Four of Four Thousand Seven Hundred: The EPA’s Progress in Regulating PFAS

by Maggie Koerth and Michael Tabb

First, there’s four … That’s the number of harmful per- and polyfluorinated chemicals, or PFAS, that the Environmental Protection Agency released new concentration guidelines for this year. This is the good news.

Then, there’s four thousand seven hundred … That’s roughly the number of different PFAS chemicals out there, globally. They’re present in thousands of products you buy and use. They’re even in your drinking water. And this entire category of chemicals, including the ones developed to be “safer” replacements, have increasingly been shown to be dangerous to human health.

PFAS are a problem that date back to your grandma’s day. They were invented during the Great Depression and have been used in non-stick coatings on products like pots and pans since the 1940s. Since then, they’ve become part of how we make waterproof and stain-resistant fabrics and carpets, fire-fighting foam, cleaning products, paint, food packaging and more.

But these “forever chemicals” don’t break down. They just build up in the environment. And in the early 2000s, scientists started finding these chemicals in soil and water … and, eventually, in human blood.

To put it mildly … this is not good. Just a few parts per trillion in drinking water have been linked to a wide variety of health issues, from thyroid and immune response problems, to high cholesterol, to testicular cancer. This summer, the National Academies of Sciences reported that almost 100 percent of Americans have been exposed.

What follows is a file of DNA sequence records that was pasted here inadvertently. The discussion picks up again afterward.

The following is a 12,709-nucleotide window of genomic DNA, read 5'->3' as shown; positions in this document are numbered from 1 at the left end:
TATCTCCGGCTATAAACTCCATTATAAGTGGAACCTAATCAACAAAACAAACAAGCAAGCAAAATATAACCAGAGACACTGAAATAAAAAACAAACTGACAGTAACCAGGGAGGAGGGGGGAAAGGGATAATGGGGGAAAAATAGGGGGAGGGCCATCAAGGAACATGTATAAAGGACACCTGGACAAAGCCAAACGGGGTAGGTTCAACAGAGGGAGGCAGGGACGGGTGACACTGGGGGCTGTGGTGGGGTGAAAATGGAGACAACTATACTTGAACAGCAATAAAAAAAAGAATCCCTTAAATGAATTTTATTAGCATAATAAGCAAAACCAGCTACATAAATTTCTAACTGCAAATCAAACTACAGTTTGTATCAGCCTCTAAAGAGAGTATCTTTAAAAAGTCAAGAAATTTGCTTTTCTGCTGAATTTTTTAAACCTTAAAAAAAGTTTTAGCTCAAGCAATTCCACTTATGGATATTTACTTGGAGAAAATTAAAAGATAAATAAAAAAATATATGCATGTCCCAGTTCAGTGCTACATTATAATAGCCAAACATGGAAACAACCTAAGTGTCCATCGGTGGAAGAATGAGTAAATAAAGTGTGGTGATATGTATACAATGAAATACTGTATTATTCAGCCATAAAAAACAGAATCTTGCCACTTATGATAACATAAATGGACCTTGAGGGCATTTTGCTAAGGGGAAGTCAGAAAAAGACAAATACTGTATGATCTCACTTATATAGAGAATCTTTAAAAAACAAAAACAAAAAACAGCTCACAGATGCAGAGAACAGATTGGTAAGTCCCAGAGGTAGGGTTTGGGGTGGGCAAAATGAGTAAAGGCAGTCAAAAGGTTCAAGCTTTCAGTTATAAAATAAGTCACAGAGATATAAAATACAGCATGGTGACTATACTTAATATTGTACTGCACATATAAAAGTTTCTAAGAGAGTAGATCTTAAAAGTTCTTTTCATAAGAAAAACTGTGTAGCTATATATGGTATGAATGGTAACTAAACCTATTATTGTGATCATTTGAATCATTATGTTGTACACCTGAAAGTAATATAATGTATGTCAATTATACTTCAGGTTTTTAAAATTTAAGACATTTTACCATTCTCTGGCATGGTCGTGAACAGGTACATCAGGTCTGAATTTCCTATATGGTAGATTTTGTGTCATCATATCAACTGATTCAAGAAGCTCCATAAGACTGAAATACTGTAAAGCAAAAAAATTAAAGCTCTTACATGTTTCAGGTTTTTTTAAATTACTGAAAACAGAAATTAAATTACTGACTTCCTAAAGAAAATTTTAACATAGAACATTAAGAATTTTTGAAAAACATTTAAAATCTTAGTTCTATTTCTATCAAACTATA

Despite all of this … or maybe, behind all of this … is the fact that PFAS aren’t well regulated. The EPA didn’t even have guidelines for what an acceptable concentration of PFAS in drinking water might be until 2016. At that time, they said that 70 parts per trillion was an acceptable amount of PFAS to find in water supplies. Now they’ve dropped that by more than a thousandfold. Scientists aren’t sure they even have the tools to measure PFAS at that level.

The EPA is in the process of creating the first federally enforceable regulations around two PFAS chemicals. That’s likely to happen in 2023. And individual states are taking action too. By 2030, new products containing any PFAS at all will be illegal in the state of Maine.

And things are changing at the industry level too. 3M, the company that first developed and still is the exclusive manufacturer of some of these chemicals, has said they will stop making PFAS by 2025.

So the publication of unenforceable guidelines covering 4 out of 4000 plus chemicals is just the beginning. We’re at the start of a serious shift in how the public – and the government – think about PFAS.

Article adapted from video.

Pure Water Gazette Fair Use Statement

The Pure Water Gazette’s take on the article Above:  From the viewpoint of residential water users, it doesn’t seem like a good plan to wait for federal regulators to test and establish acceptable levels for the 4,000 remaining polyfluorinated chemicals. Unfortunately, PFAS regulation is no further behind than that of many other water contaminants. There are so many spinoff chemicals created by chlorination, for example, that they can’t even be counted. New chemicals come into use every year–so many that no one can count them, much less test them for safety. The obvious best plan for the individual water user is self protection in the form of point of entry and/or point of use water treatment equipment.